Lending Club is so much bigger than Prosper (in terms of loan volume), and Prosper is so much bigger than the third-largest P2P lender, that I’m only going to talk about these two companies. There are smaller American P2P lenders, and there are several overseas P2P lenders, but Lending Club and Prosper are effectively the American P2P lending market. Keep in mind that even though these two are the “giants” of P2P lending, they’re still a very small part of the lending industry.
Lending Club overview
Lending Club’s latest 10K SEC filing describes a fairly encouraging status for a startup company. During six years of operations, they’ve raised $102.5M through several rounds. A 2012 funding round valued Lending Club at over $500M, so they’re making great progress through the startup minefield. They lost over $4 million from March-December 2012 but the last three months of that showed positive cashflow from operations. The technical terms in that last sentence mean that Lending Club took in more money than they spent (and they made employee payroll) but the company is still not profitable. However, they’re headed in the right direction, with both rising loan volume and rising revenue. April was Lending Club’s best month ever, with over $140M in loans. They issued $780M in loans in 2012 and expect to reach $2B in 2013 so that 100% growth target looks “reasonable” and is certainly achievable.
Tech investors love it. Last month Google and Foundation Capital purchased $125M of shares at a price which values Lending Club at over $1.5B– a tripling of value in less than a year. The money was paid to existing shareholders (who sold some or all of their shares), not to Lending Club, and it gave Google an observer seat on the company’s board. A Google exec will be joining a group that already includes Mary Meeker, John Mack, and Larry Summers. Lending Club might even file for an initial public offering during 2014, although that’s strictly a rumor.
Enough of the good news: Lending Club is also a victim of its own success. The real reason that they loaned out $140M last month is because they screwed up– they couldn’t approve the applications fast enough to lend out even more. They’re just not scaling fast enough yet.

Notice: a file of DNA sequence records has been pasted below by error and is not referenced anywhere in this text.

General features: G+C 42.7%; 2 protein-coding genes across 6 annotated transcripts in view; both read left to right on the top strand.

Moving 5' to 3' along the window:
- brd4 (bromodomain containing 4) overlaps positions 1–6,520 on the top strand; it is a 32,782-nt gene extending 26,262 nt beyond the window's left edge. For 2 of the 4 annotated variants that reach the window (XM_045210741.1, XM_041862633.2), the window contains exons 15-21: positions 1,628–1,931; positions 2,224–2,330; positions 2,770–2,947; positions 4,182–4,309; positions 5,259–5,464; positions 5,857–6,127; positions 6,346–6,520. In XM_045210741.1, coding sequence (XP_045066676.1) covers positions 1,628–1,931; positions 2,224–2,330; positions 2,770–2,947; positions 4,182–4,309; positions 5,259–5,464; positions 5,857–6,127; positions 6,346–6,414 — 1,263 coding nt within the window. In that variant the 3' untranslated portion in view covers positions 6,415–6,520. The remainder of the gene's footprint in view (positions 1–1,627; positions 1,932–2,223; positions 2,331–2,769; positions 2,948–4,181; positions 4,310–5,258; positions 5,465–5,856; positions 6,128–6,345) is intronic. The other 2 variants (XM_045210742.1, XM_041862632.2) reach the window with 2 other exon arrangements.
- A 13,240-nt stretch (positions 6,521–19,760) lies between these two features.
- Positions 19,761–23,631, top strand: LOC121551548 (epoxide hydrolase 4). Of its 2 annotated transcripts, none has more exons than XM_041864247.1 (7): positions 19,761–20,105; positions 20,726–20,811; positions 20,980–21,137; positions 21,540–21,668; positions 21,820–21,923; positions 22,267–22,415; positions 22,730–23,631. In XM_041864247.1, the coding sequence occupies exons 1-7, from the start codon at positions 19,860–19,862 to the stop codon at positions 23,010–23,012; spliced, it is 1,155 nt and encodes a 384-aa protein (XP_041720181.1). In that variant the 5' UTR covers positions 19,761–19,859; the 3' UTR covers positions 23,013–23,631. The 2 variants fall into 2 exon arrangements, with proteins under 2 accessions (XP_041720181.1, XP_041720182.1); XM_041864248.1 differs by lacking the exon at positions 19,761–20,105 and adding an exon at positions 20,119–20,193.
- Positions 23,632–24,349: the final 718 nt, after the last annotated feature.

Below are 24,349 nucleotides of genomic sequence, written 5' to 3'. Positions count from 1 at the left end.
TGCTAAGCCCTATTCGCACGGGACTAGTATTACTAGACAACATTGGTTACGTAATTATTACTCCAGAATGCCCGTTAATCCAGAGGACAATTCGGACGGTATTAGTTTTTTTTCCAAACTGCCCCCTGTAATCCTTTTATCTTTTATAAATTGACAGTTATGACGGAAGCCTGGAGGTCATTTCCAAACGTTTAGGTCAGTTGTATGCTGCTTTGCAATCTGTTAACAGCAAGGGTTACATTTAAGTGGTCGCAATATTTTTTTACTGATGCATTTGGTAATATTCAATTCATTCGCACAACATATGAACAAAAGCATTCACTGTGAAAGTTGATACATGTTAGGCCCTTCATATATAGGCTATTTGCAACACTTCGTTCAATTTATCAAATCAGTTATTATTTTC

Their standards mean that they approve fewer than 10% of their “quality borrower” applications, and existing lenders are snatching up the available applications even before Lending Club has finished verifying them. (This is despite the fact that Lending Club only checks the borrower’s credit score and credit report. They verify the income statements on just 60% of their applications– they don’t even try to verify all stated income.) There are so few approved borrowers relative to lenders that the lenders have to manually click on the loans at specific times of the day before they’re gone– Lending Club hasn’t even fully implemented an automated tool yet. Lending Club actually admits that they’re “prudently reducing their investor acquisition efforts”… because they can’t keep up.
The weak link in Lending Club’s approval process is that they need too many employees. As of the end of 2012 they had 89 people working in sales, marketing, & customer service. This includes their employees in collections, credit, operations and “member support”. However, Lending Club customer (and Forbes blogger) Marc Prosser has noted that even if each employee could make a decision on an application within 30 minutes, LC would still need over 150 people just to review January’s borrower volume.
Yeah, I know, it’s good to have growth problems. But when your money is sitting in a holding account instead of being loaned out to a “qualified” borrower, your ROI is zero.
Compared to Lending Club, Prosper seems lucky to be in business. Their first-mover advantage turned out to work against them, and as pointed out by Peter Renton’s LendAcademy.com they’re practically rebooting the whole operation this year.
In early 2012 it looked like Prosper had raised about $40M in funding. As near as I can tell from the balance sheet in their 2012 10K, by the end of that year Prosper had raised about $83M and burned through nearly all of it. In early 2013 they raised an additional $20M which their 2012 10K describes as a “recapitalization” (always a touchy word for a startup finance company) led by Sequoia Capital and their existing shareholders.
As part of that funding, the new investors cleaned house. Prosper’s new CEO, Stephan Vermut, is part of the new team of execs and board members. The old CEO and a founder have left the company. A couple of months ago Prosper’s new President, Aaron Vermut, also joined the company. (Yes, he’s the CEO’s son, as previously noted on LendAcademy.) The new board members might not have the name recognition of Lending Club, but they’re all professional financial managers and experienced venture capitalists with experience and access to help. While a father-son team may seem a little odd, they’ve worked together before at a previous company for several years. It looks like Sequoia was only willing to invest if Stephan Vermut was available to take the reins, and his team has already built a successful company before coming to Prosper.